Here are links to a couple of excellent Catholic-based sites for overcoming sexual addiction and advancing in purity:

      http://www.pornnomore.com/
      http://home.earthlink.net/~cleanofheart/

      The cleanofheart sites promotes a book “Clean of Heart” which is available in read-only (non-printable) .pdf download format for $10 or as a paperback for $17.99.

      Brian

      Reply
    3. Phil on

      Dear Brothers,

      I happened on this site while searching for other great quotes on human sexuality from John Paul II.

      May the Lord bless the work of this ministry!

      My purpose in writing is to share with all of you a quote that was forwarded to me by a friend. I do not know who first said this, but it has borne abundant fruit in my life. The memory of our past sins, and the fact that sexual images naturally burn themselves into our minds can often be the worst weapon our enemy uses against us. This is a powerful remedy:

      “When we feel ourselves wounded by images of ‘carnal’ beauty, we should do what the Israelites did in the desert. As soon as they were bitten by poisonous snakes, if they ran to look at the bronze serpent lifted up by Moses, they were healed.

      “Without spending time trying to understand the why and the how in our day (which only gives time for the poison to spread), let us run to the cross or to an icon of the Transfiguration… and gaze upon it. The icon of Christ, and even more so the sacramental Host that contains him, exercises its sanctifying power even through simple sight, if it is accompanied by faith. Let the healing come to us in precisely the same way the wound came to us, that is, through our eyes!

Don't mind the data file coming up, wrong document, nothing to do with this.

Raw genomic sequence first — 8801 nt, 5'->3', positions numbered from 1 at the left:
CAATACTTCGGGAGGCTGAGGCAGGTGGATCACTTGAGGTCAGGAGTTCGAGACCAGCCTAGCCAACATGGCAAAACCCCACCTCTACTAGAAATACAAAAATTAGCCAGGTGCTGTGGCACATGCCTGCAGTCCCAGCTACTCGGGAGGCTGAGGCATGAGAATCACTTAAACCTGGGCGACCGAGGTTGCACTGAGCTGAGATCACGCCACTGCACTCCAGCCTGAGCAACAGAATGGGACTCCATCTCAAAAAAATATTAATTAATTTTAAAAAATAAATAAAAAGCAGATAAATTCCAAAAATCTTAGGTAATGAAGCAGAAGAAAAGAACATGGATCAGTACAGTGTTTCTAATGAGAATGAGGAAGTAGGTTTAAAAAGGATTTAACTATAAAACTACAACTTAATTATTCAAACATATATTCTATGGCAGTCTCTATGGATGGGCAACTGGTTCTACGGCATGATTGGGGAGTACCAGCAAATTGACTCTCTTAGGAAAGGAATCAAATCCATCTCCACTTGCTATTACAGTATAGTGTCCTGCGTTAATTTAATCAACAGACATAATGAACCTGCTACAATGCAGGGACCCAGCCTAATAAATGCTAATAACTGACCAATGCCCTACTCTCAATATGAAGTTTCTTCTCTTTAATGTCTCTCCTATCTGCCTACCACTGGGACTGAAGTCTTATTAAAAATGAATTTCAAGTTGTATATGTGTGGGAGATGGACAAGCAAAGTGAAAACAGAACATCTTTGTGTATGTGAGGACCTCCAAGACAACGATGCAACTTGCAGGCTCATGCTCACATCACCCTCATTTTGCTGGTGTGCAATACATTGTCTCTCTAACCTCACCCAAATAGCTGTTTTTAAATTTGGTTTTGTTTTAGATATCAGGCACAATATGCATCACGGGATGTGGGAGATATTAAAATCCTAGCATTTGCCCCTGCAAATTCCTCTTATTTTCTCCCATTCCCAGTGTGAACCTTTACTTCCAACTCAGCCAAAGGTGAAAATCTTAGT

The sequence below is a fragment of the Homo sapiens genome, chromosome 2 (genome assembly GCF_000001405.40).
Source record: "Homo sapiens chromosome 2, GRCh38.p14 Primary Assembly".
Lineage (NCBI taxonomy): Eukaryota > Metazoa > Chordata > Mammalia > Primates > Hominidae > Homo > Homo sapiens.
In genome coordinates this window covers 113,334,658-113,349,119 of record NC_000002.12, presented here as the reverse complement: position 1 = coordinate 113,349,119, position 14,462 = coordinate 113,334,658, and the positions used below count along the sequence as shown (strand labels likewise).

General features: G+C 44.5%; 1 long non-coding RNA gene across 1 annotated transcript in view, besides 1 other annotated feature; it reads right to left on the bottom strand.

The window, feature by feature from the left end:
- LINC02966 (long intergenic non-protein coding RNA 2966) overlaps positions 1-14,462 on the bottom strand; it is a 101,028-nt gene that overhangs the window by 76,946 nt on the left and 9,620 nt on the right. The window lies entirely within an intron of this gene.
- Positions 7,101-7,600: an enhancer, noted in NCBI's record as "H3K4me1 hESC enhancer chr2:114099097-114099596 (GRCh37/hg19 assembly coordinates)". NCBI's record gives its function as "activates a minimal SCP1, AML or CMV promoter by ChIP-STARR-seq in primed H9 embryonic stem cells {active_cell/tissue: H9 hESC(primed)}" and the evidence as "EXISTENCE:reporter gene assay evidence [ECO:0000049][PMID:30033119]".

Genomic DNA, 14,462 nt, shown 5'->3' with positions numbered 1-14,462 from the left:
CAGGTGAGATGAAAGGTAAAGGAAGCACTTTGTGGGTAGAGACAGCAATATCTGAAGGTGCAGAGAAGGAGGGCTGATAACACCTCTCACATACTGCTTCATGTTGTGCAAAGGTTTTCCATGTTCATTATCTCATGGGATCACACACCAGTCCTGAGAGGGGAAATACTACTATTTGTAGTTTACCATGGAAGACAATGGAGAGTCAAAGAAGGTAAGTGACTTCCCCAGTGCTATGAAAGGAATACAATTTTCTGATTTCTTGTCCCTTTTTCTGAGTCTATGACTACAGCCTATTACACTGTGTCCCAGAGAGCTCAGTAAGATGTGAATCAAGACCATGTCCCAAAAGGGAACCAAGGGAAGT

“Contemplation has therapeutic power and heals: It is a power for which we have a great need today, since images and entertainment have become the primary vehicle for the world’s ideology. The issue is not to avoid looking at anything but to choose what it is we look at.”

      Reply
    4. Bill on

      What does pornography and prostitution say about the condition of the mind, the self worth, of the women who sell themselves? Does anybody care? What’s happening in a world where it has become among a lot of young women an achievement to be a porn star or to be “hot stuff”? What does it take to convince them that they have value beyond just their bodies?
      We need to change the distorted emphasis of sexuality only in our world today. Both men and women need to learn the value of a full complete relationship.

      Reply